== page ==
"Thank you," is all he said. I could see that he wanted desperately to be the one to assist his daughter, but could not because of his weakened state. His shoulders slumped forward to take the strain of the heavy weight of inadequacy he was feeling.  Sympathy towards this dejected father was the next emotion to engulf me- in my opinion, sympathy is the worst sensation one can experience. I was now emotionally synchronized with him, sharing his shame and broken pride.   
      "Hey Todd!” Kovka said at me, he already had the Monaro’s boot open and was dragging out the spare tire, "grab the wheel brace and start loosening the wheel nuts." 
      Removing the flat tire, I had a sensation of being someone of great significance. Only through my decision to make the Monaro drivable was Sonja's wedding directed away from disaster. I radiated pleasure with the knowledge that because of my kindness and my willingness to help, I had turned a crisis into a minor setback.
      The spare tire attached, I unwound the jack so Kovka could put his weight behind the wheel brace as he tightened the nuts. On the opposite side of the car, Lucy sat in the driver's seat then folded up her wheelchair. At the flick of a switch a chrome rack, bolted to the roof above the driver, folded outward and swung down on motorized arms. Lucy strapped the wheelchair to the rack and it ascended back on to the roof.
      The job completed, Kovka and I studied the dirt and grease that stained us, grinning with amusement. Oh well, better us being soiled, than the bride.                                                                                                
      Once the flat tire was placed in the boot of the car we received gratitude in abundance from Sonja. 'Thank you' after 'thank you' was verbally placed upon us like gifts. Even as Sonja's father said goodbye, shook our hands then sat himself in the back seat of the car, his daughter still continued to express her gratefulness.
      "You'd better get going Sonja, you're husband-to-be must be getting worried," I reminded her.
      The mental image my words put in Sonja's head forced her into action.                                    
      "Oh that's right, poor Steve, he'll be so concerned. He's probably standing at the alter thinking I stood him up. Have to run, thanks again," Sonja kissed me on the cheek then did the same to Kovka who had to bend his neck so that she could reach his face.
      She paused, as if recalling something. Then she hiked her wedding dress up to her thighs, slipping her garter off. She placed the lace circlet in my hand.
      "Look, I want you both to have this as a token of my appreciation."
      Kovka and I gaped at her, eyes bulging and our jaws wide open. I'm sure if we could see ourselves we would have been embarrassed by the blatant look of shock on our faces.
      "Yeah, I know it's ridiculous but it's all I have," explained Sonja. "Please except this garter, I will only end up throwing it at a group of single men at the reception. I would rather you two keep it." 
      My body suddenly felt as if it was filled with helium as ecstasy overwhelmed me. Receiving Sonja's gift- ludicrous as it was -plus her gratitude had put me on a high. I was elated, thrilled . . .
      I've got to disconnect myself from all this stimuli before it gives me mental fatigue. If only I had the imagination to give myself instant relief from the stimuli through daydreaming instead of relying on computer games. Is it becoming clear why I spend my spare time gazing at a monitor instead of being outdoors? It has nothing to do with me being unsociable or disinterested in life.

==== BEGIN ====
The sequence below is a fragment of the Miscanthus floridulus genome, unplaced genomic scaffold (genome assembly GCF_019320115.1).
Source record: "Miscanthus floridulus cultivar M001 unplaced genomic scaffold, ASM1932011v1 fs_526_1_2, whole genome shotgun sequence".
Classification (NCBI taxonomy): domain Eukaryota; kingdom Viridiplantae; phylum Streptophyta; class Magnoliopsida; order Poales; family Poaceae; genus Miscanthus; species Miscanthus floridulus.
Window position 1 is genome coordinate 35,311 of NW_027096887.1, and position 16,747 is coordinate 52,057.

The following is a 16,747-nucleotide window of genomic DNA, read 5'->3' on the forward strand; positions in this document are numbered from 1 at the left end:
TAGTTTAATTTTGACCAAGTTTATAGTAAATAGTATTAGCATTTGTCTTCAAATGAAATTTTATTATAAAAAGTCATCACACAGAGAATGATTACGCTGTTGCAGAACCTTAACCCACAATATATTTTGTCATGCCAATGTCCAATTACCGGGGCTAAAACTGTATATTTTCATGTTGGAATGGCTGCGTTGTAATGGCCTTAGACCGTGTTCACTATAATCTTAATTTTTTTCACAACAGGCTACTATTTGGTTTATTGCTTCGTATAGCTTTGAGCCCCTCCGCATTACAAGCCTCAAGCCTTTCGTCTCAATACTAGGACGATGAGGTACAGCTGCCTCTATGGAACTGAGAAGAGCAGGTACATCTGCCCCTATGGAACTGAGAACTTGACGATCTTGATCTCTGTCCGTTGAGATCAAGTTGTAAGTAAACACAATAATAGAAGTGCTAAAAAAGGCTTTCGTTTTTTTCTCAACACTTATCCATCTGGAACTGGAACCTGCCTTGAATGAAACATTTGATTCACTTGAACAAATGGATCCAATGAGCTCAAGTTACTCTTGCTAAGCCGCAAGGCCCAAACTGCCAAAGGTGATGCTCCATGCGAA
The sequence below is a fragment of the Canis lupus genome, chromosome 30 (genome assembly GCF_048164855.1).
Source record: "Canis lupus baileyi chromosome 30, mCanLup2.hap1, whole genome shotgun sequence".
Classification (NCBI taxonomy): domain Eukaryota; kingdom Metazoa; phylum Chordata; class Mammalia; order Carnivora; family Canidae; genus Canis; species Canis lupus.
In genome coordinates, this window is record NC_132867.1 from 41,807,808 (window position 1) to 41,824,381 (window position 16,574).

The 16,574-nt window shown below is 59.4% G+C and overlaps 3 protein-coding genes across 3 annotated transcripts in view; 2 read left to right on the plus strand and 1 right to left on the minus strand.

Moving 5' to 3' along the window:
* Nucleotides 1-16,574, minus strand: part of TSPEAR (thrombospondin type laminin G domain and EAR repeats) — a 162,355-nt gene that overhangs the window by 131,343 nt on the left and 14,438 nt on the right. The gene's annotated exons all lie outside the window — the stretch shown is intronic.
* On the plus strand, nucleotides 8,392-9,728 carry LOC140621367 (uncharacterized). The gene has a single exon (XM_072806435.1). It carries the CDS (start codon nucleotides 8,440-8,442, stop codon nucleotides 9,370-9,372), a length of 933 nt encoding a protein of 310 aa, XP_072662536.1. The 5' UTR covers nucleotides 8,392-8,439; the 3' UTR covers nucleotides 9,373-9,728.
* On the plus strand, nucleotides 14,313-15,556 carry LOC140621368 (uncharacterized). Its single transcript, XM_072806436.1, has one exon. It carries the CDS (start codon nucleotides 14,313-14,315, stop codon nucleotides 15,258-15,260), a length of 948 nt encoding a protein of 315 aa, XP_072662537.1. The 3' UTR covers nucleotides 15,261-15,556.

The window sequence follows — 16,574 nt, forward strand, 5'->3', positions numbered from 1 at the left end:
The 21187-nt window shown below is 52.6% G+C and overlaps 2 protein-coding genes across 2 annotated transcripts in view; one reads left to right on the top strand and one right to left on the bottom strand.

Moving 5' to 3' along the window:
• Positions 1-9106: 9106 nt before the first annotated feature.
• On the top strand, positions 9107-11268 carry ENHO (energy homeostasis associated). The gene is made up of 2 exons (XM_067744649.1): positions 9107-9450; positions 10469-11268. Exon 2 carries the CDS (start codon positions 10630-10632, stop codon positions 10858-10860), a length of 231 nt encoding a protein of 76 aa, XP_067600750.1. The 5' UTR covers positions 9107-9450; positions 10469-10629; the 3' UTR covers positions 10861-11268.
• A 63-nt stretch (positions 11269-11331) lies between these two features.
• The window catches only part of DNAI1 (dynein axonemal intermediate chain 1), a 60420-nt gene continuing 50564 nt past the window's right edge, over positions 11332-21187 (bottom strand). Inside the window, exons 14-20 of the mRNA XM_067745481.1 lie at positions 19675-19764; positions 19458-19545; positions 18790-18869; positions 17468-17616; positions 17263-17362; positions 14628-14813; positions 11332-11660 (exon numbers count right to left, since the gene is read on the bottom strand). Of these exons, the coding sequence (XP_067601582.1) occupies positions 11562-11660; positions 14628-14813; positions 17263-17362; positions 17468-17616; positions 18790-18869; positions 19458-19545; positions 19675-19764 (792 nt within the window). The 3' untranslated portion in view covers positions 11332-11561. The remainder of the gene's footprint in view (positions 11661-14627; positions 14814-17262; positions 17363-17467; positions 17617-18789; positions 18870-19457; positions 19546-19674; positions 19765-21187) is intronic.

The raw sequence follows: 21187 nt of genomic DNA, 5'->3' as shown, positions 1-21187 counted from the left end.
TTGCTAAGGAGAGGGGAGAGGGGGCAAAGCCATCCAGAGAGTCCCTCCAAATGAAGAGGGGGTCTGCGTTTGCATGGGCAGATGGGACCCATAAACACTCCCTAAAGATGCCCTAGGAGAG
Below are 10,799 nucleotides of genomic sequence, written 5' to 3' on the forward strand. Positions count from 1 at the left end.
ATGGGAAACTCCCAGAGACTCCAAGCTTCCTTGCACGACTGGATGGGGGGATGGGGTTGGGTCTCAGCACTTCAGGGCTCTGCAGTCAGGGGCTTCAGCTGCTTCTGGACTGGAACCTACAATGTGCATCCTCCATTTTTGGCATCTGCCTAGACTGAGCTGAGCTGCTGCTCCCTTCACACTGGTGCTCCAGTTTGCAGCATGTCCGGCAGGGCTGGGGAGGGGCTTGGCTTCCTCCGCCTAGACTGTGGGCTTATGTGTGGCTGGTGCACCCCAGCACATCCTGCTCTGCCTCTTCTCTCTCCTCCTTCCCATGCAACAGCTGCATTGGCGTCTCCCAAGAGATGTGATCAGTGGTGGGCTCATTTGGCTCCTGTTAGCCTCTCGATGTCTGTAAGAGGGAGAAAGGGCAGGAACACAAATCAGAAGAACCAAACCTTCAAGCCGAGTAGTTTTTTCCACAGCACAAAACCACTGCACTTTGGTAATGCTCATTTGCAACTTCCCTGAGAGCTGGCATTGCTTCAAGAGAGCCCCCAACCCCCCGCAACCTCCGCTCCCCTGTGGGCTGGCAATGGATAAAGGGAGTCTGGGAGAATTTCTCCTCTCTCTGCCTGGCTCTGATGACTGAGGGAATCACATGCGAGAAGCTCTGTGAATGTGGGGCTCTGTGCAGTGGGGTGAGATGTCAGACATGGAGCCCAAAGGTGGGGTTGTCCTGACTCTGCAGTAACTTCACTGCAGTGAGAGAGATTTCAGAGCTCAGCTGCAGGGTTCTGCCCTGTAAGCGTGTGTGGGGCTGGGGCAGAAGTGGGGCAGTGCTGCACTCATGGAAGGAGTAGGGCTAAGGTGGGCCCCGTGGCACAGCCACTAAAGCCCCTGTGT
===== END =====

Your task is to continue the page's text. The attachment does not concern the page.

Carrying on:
You see, I have this theory that each individual’s response to life can be measured on a scale of one to ten. At the lowest point on the scale you will find all those reckless, adrenalin junkies who embrace slogans such as 'no fear' or 'live life to the max.’
      This kind of person is unresponsive to life, very little stirs their emotions. They consider their lives boring and crave the stimulation their low response to life denies them. The only way they can overcome their stoical handicap and invigorate all their dull senses is by participating in dangerous, furious activities that raise the adrenalin. Bungee jumping, skydiving, abseiling, jet skiing- you get my point.
      At the highest point of the scale you have poor bastards like Kovka and me. We're so sensitive to life, that even a simple thing like searching around the house for misplaced car keys, or the joy expressed by a school kid when buying one of their fund raising chocolate bars is enough to incite us. Just an hour of living and everything happening around us has invoked every emotion possible. No wonder Kovka and I need to retreat into a computer game where reality's assault on our minds cannot reach us.
      Kovka and I waved goodbye as the Monaro pulled away from the gutter then sped off down the road, the V-8 engine under its polished bonnet screaming. The beautiful bride and the Monaro were, at last, on their way to a church. In unison we sighed, long and deep, glad the complication was corrected.
      "Quick Todd, get into the car before a little girl wants us to get her cat out of a tree or something worse."
      "I agree Kovka."
      We got into my car and drove back to my flat, secure in the knowledge that a computer game was waiting for us to delve into it. 

About the author 

Glenn is Australian who is a factory worker by day and a writer by night. He and his partner have been caring for foster children for seven years.  His articles on foster care have been published on the websites Parenting Express, Next Family and CafeLit.